Opinion: Follow your dreams more, plan your future a little less

Attitudes toward life after school don’t require the stress and pressure felt by many college students.


Lily Smith

The Old Capitol is seen on Nov. 25, 2018.

Emily Creery, Columnist

In The Big Lebowski, Maude Lebowski asked The Dude what he does for a living. He replied, “Oh, the usual. I bowl. Drive around. The occasional acid flashback.” It’s simple, carefree, and easy to remember.

Like many college students, when I’m asked a similar question about what I plan to do for the rest of my existence, people expect a little more. Honestly, so do I. But after coming back from an internship that changed my life (just months before my senior year) I realized that we can plan our entire lives and never know who we want to be. And you know what, that’s OK.

I don’t say this to be alarming or to suggest that the man crushing his philosophy class doesn’t know exactly where he’ll be in five years, or that the woman who’s president of seven clubs won’t one day be running our country. I’m only suggesting that the pressure on undergraduates to know their sole purpose in life is not only ludicrous and detrimental, but a stigma we bestow onto ourselves until the day we simply say, “screw it.”

That particular epiphany was more of a dramatic, summer-long movie montage for me, but it was the best thing that could have ever happened. I’m a planner. I’m an overachiever. I’m an annoyingly profound thinker who’s always 68 years ahead of the game.

But I could only anticipate so much before I had to let the so-called “real world” take its toll. And you know what? I learned that I didn’t want to live in a big city. I didn’t want to be a professional journalist. And, as heartbreaking as it was, I didn’t want to be Oprah Winfrey.

Is it slightly overwhelming and frustrating to be carving a new path during my final stretch of undergrad? Absolutely. But once I let go of all of the societal expectations, strangers’ opinions, and subconscious barriers I built for myself, I was finally able to breathe and figure out what exactly I wanted to spend my life doing. More importantly, I allowed myself to pursue what would bring me the most joy.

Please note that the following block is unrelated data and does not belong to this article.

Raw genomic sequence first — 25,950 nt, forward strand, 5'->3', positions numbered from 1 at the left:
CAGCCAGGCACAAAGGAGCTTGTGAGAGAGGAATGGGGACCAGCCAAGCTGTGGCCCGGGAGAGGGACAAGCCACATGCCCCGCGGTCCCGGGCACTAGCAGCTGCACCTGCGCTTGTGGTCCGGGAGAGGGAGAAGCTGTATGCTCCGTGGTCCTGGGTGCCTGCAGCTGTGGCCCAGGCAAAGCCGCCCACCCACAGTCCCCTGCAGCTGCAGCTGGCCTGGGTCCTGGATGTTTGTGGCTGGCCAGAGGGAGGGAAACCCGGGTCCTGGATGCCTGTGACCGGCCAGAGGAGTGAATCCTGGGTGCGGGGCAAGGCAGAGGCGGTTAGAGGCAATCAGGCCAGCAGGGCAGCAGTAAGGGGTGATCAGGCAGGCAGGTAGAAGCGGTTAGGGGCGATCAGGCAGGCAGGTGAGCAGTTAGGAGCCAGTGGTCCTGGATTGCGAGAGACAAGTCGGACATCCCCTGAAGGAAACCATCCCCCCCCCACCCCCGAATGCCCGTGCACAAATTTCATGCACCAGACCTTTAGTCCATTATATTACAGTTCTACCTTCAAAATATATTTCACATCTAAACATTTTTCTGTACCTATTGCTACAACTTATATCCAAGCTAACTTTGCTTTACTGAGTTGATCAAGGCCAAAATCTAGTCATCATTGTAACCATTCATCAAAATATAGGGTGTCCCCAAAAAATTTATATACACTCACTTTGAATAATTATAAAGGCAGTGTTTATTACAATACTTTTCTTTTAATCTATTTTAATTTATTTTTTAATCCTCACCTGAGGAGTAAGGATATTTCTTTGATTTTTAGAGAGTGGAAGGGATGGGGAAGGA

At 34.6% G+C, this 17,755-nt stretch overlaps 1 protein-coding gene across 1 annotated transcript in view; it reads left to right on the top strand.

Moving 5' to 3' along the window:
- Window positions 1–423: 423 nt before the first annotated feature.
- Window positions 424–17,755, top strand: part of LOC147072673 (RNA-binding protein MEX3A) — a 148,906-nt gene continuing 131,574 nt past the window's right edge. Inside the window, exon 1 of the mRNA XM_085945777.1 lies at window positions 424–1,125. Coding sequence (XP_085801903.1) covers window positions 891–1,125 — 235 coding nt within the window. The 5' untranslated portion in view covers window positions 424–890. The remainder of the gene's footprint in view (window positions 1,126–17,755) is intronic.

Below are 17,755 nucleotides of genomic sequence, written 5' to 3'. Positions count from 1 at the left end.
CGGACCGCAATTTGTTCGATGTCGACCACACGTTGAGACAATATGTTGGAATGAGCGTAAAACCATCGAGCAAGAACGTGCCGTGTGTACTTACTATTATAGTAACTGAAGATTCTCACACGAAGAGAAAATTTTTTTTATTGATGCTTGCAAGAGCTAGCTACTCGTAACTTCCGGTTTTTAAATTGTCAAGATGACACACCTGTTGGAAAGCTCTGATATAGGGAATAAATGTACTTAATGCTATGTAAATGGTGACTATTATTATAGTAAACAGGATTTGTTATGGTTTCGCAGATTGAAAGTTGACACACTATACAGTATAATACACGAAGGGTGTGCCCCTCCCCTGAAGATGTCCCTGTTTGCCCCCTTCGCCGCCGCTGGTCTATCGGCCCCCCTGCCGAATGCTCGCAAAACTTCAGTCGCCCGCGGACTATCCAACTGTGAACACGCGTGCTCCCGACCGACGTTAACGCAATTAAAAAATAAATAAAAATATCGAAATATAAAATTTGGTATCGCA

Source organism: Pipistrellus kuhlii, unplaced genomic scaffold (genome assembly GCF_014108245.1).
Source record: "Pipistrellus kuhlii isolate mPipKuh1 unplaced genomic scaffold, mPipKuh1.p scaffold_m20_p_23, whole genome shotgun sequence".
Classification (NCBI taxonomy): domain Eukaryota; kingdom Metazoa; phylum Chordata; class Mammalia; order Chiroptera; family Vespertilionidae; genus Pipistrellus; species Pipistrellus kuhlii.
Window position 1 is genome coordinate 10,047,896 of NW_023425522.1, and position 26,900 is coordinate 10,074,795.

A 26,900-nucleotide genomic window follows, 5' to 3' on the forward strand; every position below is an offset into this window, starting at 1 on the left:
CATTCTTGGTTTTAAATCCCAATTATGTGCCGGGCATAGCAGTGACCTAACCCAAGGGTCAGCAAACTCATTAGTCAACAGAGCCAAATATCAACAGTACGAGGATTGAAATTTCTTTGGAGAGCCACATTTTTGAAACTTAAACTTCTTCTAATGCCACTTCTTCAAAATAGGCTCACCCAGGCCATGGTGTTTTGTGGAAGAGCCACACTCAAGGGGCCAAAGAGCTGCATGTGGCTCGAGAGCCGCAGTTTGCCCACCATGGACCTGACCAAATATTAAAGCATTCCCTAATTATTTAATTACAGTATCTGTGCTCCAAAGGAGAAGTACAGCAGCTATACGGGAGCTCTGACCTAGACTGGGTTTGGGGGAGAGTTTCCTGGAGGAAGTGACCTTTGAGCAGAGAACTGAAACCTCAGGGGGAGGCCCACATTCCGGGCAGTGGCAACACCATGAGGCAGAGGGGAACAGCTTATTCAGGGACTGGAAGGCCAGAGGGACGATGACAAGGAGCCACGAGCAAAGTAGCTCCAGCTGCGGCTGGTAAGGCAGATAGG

Some people are fortunate enough to pick a major as a senior in high school and graduate college on the same track with job in hand. Others such as myself will graduate with their fifth declared major and then go on for more schooling. There is no right way to live your life, but there most certainly is a wrong way: pursuing a path that doesn’t ignite your passion, or at the very least make you a little giddy.

We live in a society where it’s a faux pas if you even begin to question your ambitions or who you want to be in this great, big world. But is it worse to change course now or to finish a major that you absolutely hate in hopes that the money will be enough incentive to wake up each day? Our purpose as humans is not to live for a paycheck. We are meant to capitalize on our soul-burning interests, exceptional talents, and unique experiences. There is nothing else more important.

Keep looking up and out for yourself. As The Dude said, “This is a very complicated case. A lot of ins, a lot of outs.”

Columns reflect the opinions of the authors and are not necessarily those of the Editorial Board, The Daily Iowan, or other organizations in which the author may be involved.